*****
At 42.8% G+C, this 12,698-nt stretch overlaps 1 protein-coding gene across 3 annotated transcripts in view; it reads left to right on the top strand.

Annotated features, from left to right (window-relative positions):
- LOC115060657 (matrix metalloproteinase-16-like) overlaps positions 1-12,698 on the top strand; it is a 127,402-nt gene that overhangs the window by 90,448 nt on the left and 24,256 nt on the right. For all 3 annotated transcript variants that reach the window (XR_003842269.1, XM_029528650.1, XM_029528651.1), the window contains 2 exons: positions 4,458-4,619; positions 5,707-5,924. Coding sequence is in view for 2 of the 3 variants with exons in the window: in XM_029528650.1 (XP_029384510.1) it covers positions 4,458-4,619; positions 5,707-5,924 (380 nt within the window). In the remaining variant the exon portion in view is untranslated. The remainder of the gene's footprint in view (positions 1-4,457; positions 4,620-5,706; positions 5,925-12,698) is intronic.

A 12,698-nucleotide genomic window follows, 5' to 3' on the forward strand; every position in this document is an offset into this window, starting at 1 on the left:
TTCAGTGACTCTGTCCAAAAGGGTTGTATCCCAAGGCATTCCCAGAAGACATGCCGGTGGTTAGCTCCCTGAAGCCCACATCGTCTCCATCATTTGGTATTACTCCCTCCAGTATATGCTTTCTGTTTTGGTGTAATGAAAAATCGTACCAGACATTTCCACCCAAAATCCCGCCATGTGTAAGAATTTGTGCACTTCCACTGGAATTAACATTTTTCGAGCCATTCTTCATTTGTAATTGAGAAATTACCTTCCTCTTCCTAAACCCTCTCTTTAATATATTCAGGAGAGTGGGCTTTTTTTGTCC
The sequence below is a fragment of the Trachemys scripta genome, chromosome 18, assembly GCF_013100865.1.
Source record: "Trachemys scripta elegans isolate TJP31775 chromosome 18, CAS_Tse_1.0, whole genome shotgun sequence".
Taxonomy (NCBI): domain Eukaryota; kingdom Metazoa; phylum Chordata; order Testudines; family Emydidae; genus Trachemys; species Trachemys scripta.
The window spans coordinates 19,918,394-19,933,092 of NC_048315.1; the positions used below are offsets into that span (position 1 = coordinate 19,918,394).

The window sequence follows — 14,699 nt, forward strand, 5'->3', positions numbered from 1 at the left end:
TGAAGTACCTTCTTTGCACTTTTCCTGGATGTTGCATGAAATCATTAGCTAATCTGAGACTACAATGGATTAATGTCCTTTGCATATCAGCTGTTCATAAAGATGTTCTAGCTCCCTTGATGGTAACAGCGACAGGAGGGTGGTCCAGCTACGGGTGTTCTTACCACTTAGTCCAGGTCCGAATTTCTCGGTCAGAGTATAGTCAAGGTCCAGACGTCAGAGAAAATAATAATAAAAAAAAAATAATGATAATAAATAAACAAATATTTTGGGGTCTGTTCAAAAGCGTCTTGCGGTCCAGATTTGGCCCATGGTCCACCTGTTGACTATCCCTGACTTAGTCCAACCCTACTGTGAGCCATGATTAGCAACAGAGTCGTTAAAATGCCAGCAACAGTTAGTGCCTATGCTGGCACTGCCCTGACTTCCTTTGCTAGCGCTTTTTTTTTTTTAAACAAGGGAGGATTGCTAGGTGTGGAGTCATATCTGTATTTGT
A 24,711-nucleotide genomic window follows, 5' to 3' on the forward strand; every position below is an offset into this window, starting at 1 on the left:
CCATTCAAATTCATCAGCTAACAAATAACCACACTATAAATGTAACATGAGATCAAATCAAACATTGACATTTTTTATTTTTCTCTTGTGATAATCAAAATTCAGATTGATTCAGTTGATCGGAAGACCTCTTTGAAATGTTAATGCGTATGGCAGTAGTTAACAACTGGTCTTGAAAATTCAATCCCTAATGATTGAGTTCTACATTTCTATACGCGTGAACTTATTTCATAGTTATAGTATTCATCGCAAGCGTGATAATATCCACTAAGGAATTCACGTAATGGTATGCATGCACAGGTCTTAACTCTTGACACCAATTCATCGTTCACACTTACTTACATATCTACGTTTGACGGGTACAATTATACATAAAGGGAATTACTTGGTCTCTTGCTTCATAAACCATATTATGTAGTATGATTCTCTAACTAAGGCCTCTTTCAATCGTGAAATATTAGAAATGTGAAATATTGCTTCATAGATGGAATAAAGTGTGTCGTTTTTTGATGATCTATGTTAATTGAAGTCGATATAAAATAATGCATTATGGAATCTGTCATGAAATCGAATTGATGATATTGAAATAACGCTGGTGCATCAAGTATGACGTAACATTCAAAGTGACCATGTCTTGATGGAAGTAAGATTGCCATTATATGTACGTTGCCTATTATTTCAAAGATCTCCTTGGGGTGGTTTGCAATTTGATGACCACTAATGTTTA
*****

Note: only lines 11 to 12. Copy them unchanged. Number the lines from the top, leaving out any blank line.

TGAAGTACCTTCTTTGCACTTTTCCTGGATGTTGCATGAAATCATTAGCTAATCTGAGACTACAATGGATTAATGTCCTTTGCATATCAGCTGTTCATAAAGATGTTCTAGCTCCCTTGATGGTAACAGCGACAGGAGGGTGGTCCAGCTACGGGTGTTCTTACCACTTAGTCCAGGTCCGAATTTCTCGGTCAGAGTATAGTCAAGGTCCAGACGTCAGAGAAAATAATAATAAAAAAAAAATAATGATAATAAATAAACAAATATTTTGGGGTCTGTTCAAAAGCGTCTTGCGGTCCAGATTTGGCCCATGGTCCACCTGTTGACTATCCCTGACTTAGTCCAACCCTACTGTGAGCCATGATTAGCAACAGAGTCGTTAAAATGCCAGCAACAGTTAGTGCCTATGCTGGCACTGCCCTGACTTCCTTTGCTAGCGCTTTTTTTTTTTTAAACAAGGGAGGATTGCTAGGTGTGGAGTCATATCTGTATTTGT
A 24,711-nucleotide genomic window follows, 5' to 3' on the forward strand; every position below is an offset into this window, starting at 1 on the left: